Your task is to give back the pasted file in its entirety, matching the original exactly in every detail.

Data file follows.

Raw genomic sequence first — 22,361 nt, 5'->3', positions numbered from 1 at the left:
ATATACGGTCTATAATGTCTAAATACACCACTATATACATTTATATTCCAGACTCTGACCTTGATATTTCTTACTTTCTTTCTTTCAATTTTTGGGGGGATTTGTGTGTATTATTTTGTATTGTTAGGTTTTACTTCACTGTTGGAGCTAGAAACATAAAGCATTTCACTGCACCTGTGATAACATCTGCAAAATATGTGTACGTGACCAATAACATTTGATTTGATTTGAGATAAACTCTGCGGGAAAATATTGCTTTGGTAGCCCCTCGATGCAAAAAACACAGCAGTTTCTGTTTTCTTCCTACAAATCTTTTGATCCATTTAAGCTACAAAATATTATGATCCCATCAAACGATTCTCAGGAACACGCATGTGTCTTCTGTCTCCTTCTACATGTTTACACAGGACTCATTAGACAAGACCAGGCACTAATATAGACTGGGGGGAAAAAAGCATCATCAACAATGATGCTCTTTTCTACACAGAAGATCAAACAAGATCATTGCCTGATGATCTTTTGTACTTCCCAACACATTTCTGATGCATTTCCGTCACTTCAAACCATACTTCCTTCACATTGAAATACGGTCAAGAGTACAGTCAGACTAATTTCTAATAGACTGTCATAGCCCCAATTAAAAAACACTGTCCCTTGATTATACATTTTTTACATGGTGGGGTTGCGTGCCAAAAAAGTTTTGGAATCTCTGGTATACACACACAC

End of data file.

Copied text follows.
Raw genomic sequence first — 22,361 nt, 5'->3', positions numbered from 1 at the left:
ATATACGGTCTATAATGTCTAAATACACCACTATATACATTTATATTCCAGACTCTGACCTTGATATTTCTTACTTTCTTTCTTTCAATTTTTGGGGGGATTTGTGTGTATTATTTTGTATTGTTAGGTTTTACTTCACTGTTGGAGCTAGAAACATAAAGCATTTCACTGCACCTGTGATAACATCTGCAAAATATGTGTACGTGACCAATAACATTTGATTTGATTTGAGATAAACTCTGCGGGAAAATATTGCTTTGGTAGCCCCTCGATGCAAAAAACACAGCAGTTTCTGTTTTCTTCCTACAAATCTTTTGATCCATTTAAGCTACAAAATATTATGATCCCATCAAACGATTCTCAGGAACACGCATGTGTCTTCTGTCTCCTTCTACATGTTTACACAGGACTCATTAGACAAGACCAGGCACTAATATAGACTGGGGGGAAAAAAGCATCATCAACAATGATGCTCTTTTCTACACAGAAGATCAAACAAGATCATTGCCTGATGATCTTTTGTACTTCCCAACACATTTCTGATGCATTTCCGTCACTTCAAACCATACTTCCTTCACATTGAAATACGGTCAAGAGTACAGTCAGACTAATTTCTAATAGACTGTCATAGCCCCAATTAAAAAACACTGTCCCTTGATTATACATTTTTTACATGGTGGGGTTGCGTGCCAAAAAAGTTTTGGAATCTCTGGTATACACACACAC